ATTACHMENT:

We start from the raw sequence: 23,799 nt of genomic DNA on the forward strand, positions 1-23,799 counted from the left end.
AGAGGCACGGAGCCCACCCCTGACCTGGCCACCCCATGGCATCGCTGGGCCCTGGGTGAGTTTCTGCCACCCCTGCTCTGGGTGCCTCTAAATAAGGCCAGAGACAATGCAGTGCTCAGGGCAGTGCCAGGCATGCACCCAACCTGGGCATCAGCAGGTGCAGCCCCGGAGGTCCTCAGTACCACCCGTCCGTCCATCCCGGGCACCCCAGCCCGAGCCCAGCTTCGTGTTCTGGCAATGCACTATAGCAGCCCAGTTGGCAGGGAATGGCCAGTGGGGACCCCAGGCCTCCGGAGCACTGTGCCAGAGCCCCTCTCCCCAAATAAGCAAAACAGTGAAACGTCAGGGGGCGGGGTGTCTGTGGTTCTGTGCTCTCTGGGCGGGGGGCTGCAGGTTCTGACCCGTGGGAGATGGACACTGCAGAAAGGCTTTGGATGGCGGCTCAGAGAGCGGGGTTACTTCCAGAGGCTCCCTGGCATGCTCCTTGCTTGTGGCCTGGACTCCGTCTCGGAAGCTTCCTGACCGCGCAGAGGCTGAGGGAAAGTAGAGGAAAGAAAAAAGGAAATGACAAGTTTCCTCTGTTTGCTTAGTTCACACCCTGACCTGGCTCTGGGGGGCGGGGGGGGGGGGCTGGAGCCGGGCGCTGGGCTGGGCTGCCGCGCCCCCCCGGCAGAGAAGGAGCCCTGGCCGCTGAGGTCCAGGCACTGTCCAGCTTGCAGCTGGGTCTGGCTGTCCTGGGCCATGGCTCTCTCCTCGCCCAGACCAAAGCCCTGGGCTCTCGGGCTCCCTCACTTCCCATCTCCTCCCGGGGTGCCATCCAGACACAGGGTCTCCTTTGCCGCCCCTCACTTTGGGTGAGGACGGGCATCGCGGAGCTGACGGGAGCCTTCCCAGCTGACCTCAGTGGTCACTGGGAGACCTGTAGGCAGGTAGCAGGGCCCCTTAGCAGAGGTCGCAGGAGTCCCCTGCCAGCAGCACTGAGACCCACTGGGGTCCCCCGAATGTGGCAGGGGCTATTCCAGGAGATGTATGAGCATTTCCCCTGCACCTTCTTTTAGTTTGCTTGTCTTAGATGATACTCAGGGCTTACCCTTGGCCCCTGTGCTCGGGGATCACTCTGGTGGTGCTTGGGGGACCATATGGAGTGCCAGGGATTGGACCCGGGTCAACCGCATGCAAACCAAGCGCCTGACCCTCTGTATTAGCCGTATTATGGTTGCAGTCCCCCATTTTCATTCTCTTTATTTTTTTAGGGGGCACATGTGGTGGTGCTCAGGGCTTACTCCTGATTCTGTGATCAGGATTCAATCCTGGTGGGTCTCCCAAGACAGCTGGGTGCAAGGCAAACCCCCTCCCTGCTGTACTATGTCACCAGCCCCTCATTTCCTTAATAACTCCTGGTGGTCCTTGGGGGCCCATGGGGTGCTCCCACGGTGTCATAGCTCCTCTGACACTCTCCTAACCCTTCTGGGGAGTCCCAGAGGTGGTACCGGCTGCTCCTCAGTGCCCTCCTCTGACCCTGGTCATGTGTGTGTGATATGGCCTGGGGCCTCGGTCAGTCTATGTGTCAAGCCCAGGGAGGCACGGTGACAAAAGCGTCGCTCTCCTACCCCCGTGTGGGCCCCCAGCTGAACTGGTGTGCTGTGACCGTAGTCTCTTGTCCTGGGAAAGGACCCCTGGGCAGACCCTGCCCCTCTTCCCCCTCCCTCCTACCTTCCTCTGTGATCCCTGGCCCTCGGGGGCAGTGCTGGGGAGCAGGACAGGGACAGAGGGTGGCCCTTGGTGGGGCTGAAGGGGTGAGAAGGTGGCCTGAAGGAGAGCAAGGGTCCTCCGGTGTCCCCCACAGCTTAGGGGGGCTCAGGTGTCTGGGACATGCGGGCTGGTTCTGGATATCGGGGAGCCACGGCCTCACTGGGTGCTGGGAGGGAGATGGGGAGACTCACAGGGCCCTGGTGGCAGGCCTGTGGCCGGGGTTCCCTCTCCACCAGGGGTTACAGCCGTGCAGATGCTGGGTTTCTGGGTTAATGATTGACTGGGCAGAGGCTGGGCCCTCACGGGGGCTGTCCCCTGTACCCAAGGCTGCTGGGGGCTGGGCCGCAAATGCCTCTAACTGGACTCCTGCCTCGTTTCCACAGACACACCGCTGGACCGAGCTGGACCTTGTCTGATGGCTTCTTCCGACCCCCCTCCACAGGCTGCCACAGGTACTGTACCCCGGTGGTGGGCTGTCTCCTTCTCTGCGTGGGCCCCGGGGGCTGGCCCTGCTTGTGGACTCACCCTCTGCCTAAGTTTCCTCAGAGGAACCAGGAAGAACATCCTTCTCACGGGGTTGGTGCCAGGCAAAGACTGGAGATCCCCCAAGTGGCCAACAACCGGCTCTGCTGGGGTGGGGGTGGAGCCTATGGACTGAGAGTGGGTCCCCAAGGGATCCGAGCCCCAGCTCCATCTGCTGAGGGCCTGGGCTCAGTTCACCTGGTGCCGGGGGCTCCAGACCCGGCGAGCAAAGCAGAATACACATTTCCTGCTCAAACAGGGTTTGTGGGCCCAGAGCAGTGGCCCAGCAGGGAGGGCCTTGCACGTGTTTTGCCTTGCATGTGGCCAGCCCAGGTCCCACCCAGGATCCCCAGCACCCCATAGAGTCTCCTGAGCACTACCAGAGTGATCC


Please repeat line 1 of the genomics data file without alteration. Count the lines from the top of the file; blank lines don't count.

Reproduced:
We start from the raw sequence: 23,799 nt of genomic DNA on the forward strand, positions 1-23,799 counted from the left end.